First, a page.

Monday, July 2, 2012

Seabird and Whale Tales, 6/10/2012

On the morning of June 10th, a number of SSBC members participated in the NECWA sponsored pelagic trip out of Plymouth.  The weather conditions were ideal with relatively calm seas, sunny skies, and a gentle breeze.  Most years, the main destination for these trips is Stellwagen Bank, an underwater moraine about 20 miles offshore.   Stellwagen Bank is known to pelagic birders because it has several upwelling hot spots that force planktonic prey up to the surface where whales and, occasionally, large concentrations of seabirds may be found in the summer season.
Before departing from Plymouth Harbor, NECWA staff and guest naturalists discussed plans regarding the route that would most likely yield the greatest number of sightings – both avian and mammalian – in the eight hours that had been dedicated to the pursuit of marine wildlife.   Because there had been so few reports of seabirds and whales from Stellwagen Bank in the weeks leading up to the trip, the NECWA staff decided to make a run for an area 26 miles southeast of Chatham on Cape Cod.  Birds and whales had been reported in this area recently, so the plan was to get there as quickly as possible to maximize our time spent observing seabirds and other marine wildlife. 
The long ride to this area was well worth it since almost immediately after arriving at our destination the boat was surrounded by Sooty Shearwaters and incredible numbers of feeding Humpback Whales.   For most of the time we were in this area, there were 150 to 175 Sooty Shearwaters sitting on the water around the boat.   Occasionally, there would be a few Great Shearwaters in the mix and, on several occasions, we observed Manx Shearwaters buzzing by the boat.   We also had many opportunities to study Sooty Shearwaters in flight since they would sometimes lift off the water – en masse – to frantically pursue prey items driven to the surface by bubble feeding whales.  It was fun to watch a Sooty Shearwater seize a Sand Lance and fly off with it dangling from its mandibles.  Our group also heard the nighthawk-like vocalizations of the Sooty Shearwaters as they flapped and ran across the surface of the water to track down more feeding groups of whales.   Northern Gannets were also observed along the back side of the Cape and in the area where all of the whales and shearwaters were feeding.  While not particularly numerous on this trip, birders on board had a number of opportunities to observe Wilson’s Storm-Petrels, a swallow-sized seabird that breeds on the Antarctic coast.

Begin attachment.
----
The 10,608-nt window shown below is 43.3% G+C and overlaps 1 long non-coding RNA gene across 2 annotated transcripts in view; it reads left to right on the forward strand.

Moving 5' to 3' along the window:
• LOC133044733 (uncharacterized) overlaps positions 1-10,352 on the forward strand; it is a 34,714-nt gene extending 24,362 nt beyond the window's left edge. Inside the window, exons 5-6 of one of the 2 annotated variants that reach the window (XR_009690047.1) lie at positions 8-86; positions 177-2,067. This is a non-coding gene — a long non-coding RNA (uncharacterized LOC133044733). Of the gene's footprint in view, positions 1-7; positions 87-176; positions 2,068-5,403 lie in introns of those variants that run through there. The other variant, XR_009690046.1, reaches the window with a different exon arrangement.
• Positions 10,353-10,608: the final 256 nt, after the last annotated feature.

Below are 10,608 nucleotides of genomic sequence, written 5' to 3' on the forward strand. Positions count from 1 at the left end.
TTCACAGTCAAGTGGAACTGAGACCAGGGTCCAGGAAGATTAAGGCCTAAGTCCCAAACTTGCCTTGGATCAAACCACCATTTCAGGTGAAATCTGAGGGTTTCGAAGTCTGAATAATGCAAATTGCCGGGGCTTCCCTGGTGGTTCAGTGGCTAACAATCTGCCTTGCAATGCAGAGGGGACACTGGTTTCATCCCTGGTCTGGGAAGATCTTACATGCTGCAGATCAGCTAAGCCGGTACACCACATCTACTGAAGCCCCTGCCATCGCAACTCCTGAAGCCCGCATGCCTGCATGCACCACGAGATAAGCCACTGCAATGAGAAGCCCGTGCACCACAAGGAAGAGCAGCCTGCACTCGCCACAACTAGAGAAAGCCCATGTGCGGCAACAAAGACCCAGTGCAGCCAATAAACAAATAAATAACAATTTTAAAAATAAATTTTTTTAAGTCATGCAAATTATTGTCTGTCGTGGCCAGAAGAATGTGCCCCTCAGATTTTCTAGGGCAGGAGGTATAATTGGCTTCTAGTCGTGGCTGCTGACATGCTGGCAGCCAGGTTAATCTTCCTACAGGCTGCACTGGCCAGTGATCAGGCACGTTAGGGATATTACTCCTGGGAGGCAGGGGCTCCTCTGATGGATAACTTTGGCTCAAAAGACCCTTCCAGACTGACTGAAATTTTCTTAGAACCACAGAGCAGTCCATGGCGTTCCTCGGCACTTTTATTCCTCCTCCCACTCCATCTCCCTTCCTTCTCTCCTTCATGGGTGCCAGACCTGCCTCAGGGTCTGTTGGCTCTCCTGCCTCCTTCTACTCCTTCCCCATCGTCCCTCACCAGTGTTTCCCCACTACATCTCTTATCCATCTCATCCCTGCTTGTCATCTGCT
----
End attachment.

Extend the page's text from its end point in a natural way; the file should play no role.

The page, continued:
Whale watchers were not disappointed with the decision to go southeast of Chatham.  Many of the Humpback Whales were exhibiting a number of interesting behaviors including: flipper flapping, lob-tailing, breaching, and, as mentioned earlier, frequent bubble feeding.  NECWA  staff estimated that there were as many as 80 Humpback Whales in the area with all of the seabird activity.  Many images of the whales were obtained by NECWA staff and interns.  A good number of these whales were identifiable by looking at the fluke pattern images that had been obtained.    In addition to the Humpback Whales, there were occasional appearances made by Minke Whales.   Also noteworthy was a large group of Gray Seals hauled out on the beach in Truro.   
Another highlight of the trip was a Pomarine Jaeger that followed the boat closely for several minutes much to the delight of all on board (see David Clapp’s image).   The jaeger show also included two Parasitic Jaegers harassing terns in the rips just offshore from Provincetown.
Lastly, the birders on board were surprised to see two breeding plumaged Razorbills just offshore from Provincetown on the return trip to Plymouth Harbor.

Sooty Shearwater                      (2000)
Great Shearwater                      (30)
Manx Shearwater                      (4)
Northern Gannet                       (41)
Parasitic Jaeger                          (2)
Pomarine Jaeger                        (2)
Wilson’s Storm-Petrel               (46)
Common Loon                           (10)
Herring Gull                                
Great Black-backed Gull
Common Tern
Razorbill                                      (2)

*Many thanks to David Clapp for providing these great photos!

Jim Sweeney

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